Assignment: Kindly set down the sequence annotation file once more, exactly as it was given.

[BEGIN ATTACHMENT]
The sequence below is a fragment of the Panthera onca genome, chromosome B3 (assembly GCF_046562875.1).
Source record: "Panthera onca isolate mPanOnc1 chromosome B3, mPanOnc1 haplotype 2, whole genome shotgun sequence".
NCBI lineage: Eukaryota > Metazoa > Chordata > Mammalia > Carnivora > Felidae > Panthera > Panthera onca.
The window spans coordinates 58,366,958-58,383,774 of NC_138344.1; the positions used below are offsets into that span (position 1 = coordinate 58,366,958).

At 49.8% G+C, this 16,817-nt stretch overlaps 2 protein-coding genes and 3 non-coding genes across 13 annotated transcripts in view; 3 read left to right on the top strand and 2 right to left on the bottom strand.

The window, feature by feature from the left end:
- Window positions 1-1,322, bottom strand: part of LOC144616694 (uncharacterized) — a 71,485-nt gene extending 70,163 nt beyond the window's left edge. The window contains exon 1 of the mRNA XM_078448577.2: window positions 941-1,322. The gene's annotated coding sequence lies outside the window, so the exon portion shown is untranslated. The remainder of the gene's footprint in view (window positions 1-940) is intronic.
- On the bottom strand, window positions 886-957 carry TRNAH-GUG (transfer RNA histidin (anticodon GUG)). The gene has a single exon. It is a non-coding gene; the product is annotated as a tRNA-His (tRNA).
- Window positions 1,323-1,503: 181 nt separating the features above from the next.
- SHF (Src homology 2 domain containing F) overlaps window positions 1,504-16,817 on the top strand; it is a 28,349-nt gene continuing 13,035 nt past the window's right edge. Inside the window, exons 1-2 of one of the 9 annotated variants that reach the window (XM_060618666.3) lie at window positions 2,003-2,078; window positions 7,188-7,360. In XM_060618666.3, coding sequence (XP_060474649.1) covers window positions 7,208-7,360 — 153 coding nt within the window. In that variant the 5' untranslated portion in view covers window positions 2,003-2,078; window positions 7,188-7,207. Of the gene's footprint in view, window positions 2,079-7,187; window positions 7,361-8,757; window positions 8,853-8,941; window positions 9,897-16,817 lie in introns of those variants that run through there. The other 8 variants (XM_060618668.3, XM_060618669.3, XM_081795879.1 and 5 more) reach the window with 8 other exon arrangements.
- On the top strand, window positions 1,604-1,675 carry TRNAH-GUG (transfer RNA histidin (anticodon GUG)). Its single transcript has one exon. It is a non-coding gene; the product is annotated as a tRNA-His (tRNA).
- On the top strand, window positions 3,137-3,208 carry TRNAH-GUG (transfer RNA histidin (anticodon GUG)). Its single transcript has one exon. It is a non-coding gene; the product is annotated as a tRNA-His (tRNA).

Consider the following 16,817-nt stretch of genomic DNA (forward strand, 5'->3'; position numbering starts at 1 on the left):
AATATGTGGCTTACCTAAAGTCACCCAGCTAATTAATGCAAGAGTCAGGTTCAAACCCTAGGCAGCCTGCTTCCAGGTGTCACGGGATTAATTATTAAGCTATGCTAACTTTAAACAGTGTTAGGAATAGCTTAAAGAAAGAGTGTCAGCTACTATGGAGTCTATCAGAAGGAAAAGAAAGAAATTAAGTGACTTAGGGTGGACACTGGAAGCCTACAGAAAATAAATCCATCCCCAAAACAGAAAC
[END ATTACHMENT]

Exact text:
The sequence below is a fragment of the Panthera onca genome, chromosome B3 (assembly GCF_046562875.1).
Source record: "Panthera onca isolate mPanOnc1 chromosome B3, mPanOnc1 haplotype 2, whole genome shotgun sequence".
NCBI lineage: Eukaryota > Metazoa > Chordata > Mammalia > Carnivora > Felidae > Panthera > Panthera onca.
The window spans coordinates 58,366,958-58,383,774 of NC_138344.1; the positions used below are offsets into that span (position 1 = coordinate 58,366,958).

At 49.8% G+C, this 16,817-nt stretch overlaps 2 protein-coding genes and 3 non-coding genes across 13 annotated transcripts in view; 3 read left to right on the top strand and 2 right to left on the bottom strand.

The window, feature by feature from the left end:
- Window positions 1-1,322, bottom strand: part of LOC144616694 (uncharacterized) — a 71,485-nt gene extending 70,163 nt beyond the window's left edge. The window contains exon 1 of the mRNA XM_078448577.2: window positions 941-1,322. The gene's annotated coding sequence lies outside the window, so the exon portion shown is untranslated. The remainder of the gene's footprint in view (window positions 1-940) is intronic.
- On the bottom strand, window positions 886-957 carry TRNAH-GUG (transfer RNA histidin (anticodon GUG)). The gene has a single exon. It is a non-coding gene; the product is annotated as a tRNA-His (tRNA).
- Window positions 1,323-1,503: 181 nt separating the features above from the next.
- SHF (Src homology 2 domain containing F) overlaps window positions 1,504-16,817 on the top strand; it is a 28,349-nt gene continuing 13,035 nt past the window's right edge. Inside the window, exons 1-2 of one of the 9 annotated variants that reach the window (XM_060618666.3) lie at window positions 2,003-2,078; window positions 7,188-7,360. In XM_060618666.3, coding sequence (XP_060474649.1) covers window positions 7,208-7,360 — 153 coding nt within the window. In that variant the 5' untranslated portion in view covers window positions 2,003-2,078; window positions 7,188-7,207. Of the gene's footprint in view, window positions 2,079-7,187; window positions 7,361-8,757; window positions 8,853-8,941; window positions 9,897-16,817 lie in introns of those variants that run through there. The other 8 variants (XM_060618668.3, XM_060618669.3, XM_081795879.1 and 5 more) reach the window with 8 other exon arrangements.
- On the top strand, window positions 1,604-1,675 carry TRNAH-GUG (transfer RNA histidin (anticodon GUG)). Its single transcript has one exon. It is a non-coding gene; the product is annotated as a tRNA-His (tRNA).
- On the top strand, window positions 3,137-3,208 carry TRNAH-GUG (transfer RNA histidin (anticodon GUG)). Its single transcript has one exon. It is a non-coding gene; the product is annotated as a tRNA-His (tRNA).

Consider the following 16,817-nt stretch of genomic DNA (forward strand, 5'->3'; position numbering starts at 1 on the left):
AATATGTGGCTTACCTAAAGTCACCCAGCTAATTAATGCAAGAGTCAGGTTCAAACCCTAGGCAGCCTGCTTCCAGGTGTCACGGGATTAATTATTAAGCTATGCTAACTTTAAACAGTGTTAGGAATAGCTTAAAGAAAGAGTGTCAGCTACTATGGAGTCTATCAGAAGGAAAAGAAAGAAATTAAGTGACTTAGGGTGGACACTGGAAGCCTACAGAAAATAAATCCATCCCCAAAACAGAAAC